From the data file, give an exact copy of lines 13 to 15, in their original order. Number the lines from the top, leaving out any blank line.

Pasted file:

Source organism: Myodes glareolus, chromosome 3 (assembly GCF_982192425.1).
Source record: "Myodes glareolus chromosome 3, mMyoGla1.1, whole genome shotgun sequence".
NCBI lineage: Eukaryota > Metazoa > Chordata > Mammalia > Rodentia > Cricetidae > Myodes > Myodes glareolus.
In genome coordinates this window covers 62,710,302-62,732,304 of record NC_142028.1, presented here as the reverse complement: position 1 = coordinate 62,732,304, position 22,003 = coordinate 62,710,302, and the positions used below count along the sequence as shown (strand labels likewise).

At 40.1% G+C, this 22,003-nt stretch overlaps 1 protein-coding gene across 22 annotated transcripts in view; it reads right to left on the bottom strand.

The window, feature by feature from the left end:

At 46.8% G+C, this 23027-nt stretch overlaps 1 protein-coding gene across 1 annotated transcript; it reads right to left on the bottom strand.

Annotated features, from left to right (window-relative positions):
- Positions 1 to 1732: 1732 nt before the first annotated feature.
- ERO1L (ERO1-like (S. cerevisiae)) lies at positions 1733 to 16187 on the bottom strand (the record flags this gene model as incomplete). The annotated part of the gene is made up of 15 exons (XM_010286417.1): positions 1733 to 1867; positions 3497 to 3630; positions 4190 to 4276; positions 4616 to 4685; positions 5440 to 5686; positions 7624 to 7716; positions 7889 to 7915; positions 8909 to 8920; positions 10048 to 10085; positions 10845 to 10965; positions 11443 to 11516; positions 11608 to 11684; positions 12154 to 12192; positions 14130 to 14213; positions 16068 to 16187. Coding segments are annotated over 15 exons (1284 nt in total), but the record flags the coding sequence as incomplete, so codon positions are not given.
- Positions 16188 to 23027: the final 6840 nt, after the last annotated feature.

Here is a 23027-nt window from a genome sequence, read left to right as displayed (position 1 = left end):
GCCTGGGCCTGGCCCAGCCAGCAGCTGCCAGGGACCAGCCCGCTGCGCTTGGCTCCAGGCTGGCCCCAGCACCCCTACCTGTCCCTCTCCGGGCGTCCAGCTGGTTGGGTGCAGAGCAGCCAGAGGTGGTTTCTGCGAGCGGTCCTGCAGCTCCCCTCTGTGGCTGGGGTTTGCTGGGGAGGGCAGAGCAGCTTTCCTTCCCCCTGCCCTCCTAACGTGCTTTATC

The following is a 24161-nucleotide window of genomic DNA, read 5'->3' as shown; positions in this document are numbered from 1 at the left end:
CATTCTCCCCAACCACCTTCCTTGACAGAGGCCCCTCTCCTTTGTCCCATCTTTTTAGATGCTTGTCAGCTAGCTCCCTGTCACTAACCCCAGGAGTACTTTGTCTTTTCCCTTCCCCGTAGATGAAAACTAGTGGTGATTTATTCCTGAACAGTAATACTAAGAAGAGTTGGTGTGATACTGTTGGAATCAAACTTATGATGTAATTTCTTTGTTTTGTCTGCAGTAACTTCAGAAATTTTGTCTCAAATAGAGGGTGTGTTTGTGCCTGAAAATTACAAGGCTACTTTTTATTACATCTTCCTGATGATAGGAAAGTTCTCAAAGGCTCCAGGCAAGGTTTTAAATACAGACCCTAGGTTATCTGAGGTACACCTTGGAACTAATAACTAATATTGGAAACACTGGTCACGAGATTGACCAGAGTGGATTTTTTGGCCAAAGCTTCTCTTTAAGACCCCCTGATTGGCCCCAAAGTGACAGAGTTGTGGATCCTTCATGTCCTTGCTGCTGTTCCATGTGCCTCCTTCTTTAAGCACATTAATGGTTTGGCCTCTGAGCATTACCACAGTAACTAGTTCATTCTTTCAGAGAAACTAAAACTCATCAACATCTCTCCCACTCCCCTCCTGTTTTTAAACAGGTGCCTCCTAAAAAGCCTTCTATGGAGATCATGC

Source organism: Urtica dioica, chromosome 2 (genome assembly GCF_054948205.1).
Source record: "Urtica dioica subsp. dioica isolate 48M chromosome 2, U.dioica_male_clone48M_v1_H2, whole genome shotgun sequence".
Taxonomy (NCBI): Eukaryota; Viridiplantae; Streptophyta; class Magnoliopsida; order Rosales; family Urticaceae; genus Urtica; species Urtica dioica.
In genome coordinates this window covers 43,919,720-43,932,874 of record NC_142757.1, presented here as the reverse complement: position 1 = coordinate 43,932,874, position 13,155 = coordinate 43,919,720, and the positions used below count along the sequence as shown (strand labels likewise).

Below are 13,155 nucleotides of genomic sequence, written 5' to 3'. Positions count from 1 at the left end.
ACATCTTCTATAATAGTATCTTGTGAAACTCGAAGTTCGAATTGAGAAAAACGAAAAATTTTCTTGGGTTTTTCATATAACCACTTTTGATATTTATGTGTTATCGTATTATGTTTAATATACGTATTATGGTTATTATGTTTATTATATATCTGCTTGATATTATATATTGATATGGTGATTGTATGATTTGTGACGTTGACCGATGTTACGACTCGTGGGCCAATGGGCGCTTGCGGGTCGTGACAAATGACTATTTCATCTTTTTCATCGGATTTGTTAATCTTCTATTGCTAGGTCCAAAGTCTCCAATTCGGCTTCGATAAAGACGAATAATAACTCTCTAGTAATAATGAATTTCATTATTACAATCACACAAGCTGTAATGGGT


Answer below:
GCCTGGGCCTGGCCCAGCCAGCAGCTGCCAGGGACCAGCCCGCTGCGCTTGGCTCCAGGCTGGCCCCAGCACCCCTACCTGTCCCTCTCCGGGCGTCCAGCTGGTTGGGTGCAGAGCAGCCAGAGGTGGTTTCTGCGAGCGGTCCTGCAGCTCCCCTCTGTGGCTGGGGTTTGCTGGGGAGGGCAGAGCAGCTTTCCTTCCCCCTGCCCTCCTAACGTGCTTTATC

The following is a 24161-nucleotide window of genomic DNA, read 5'->3' as shown; positions in this document are numbered from 1 at the left end:
CATTCTCCCCAACCACCTTCCTTGACAGAGGCCCCTCTCCTTTGTCCCATCTTTTTAGATGCTTGTCAGCTAGCTCCCTGTCACTAACCCCAGGAGTACTTTGTCTTTTCCCTTCCCCGTAGATGAAAACTAGTGGTGATTTATTCCTGAACAGTAATACTAAGAAGAGTTGGTGTGATACTGTTGGAATCAAACTTATGATGTAATTTCTTTGTTTTGTCTGCAGTAACTTCAGAAATTTTGTCTCAAATAGAGGGTGTGTTTGTGCCTGAAAATTACAAGGCTACTTTTTATTACATCTTCCTGATGATAGGAAAGTTCTCAAAGGCTCCAGGCAAGGTTTTAAATACAGACCCTAGGTTATCTGAGGTACACCTTGGAACTAATAACTAATATTGGAAACACTGGTCACGAGATTGACCAGAGTGGATTTTTTGGCCAAAGCTTCTCTTTAAGACCCCCTGATTGGCCCCAAAGTGACAGAGTTGTGGATCCTTCATGTCCTTGCTGCTGTTCCATGTGCCTCCTTCTTTAAGCACATTAATGGTTTGGCCTCTGAGCATTACCACAGTAACTAGTTCATTCTTTCAGAGAAACTAAAACTCATCAACATCTCTCCCACTCCCCTCCTGTTTTTAAACAGGTGCCTCCTAAAAAGCCTTCTATGGAGATCATGC